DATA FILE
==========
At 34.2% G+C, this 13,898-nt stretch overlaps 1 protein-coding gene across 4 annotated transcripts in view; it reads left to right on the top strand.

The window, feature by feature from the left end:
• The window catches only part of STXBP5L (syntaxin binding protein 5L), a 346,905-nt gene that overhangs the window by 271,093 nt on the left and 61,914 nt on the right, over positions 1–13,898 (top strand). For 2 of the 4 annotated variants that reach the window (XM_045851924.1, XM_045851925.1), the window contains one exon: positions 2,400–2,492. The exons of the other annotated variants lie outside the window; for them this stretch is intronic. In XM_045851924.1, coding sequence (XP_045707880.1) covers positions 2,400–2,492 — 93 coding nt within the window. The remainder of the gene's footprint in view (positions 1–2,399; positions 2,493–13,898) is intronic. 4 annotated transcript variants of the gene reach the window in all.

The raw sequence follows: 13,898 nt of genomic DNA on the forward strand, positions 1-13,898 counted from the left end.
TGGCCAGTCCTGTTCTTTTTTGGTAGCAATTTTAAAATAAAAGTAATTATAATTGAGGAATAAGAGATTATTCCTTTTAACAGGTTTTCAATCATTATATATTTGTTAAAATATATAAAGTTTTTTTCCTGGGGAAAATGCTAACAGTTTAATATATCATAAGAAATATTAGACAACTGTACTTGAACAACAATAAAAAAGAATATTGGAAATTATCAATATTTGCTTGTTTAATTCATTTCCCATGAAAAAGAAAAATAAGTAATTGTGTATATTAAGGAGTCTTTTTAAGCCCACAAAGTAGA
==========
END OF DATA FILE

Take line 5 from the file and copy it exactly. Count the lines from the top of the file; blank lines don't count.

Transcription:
TGGCCAGTCCTGTTCTTTTTTGGTAGCAATTTTAAAATAAAAGTAATTATAATTGAGGAATAAGAGATTATTCCTTTTAACAGGTTTTCAATCATTATATATTTGTTAAAATATATAAAGTTTTTTTCCTGGGGAAAATGCTAACAGTTTAATATATCATAAGAAATATTAGACAACTGTACTTGAACAACAATAAAAAAGAATATTGGAAATTATCAATATTTGCTTGTTTAATTCATTTCCCATGAAAAAGAAAAATAAGTAATTGTGTATATTAAGGAGTCTTTTTAAGCCCACAAAGTAGA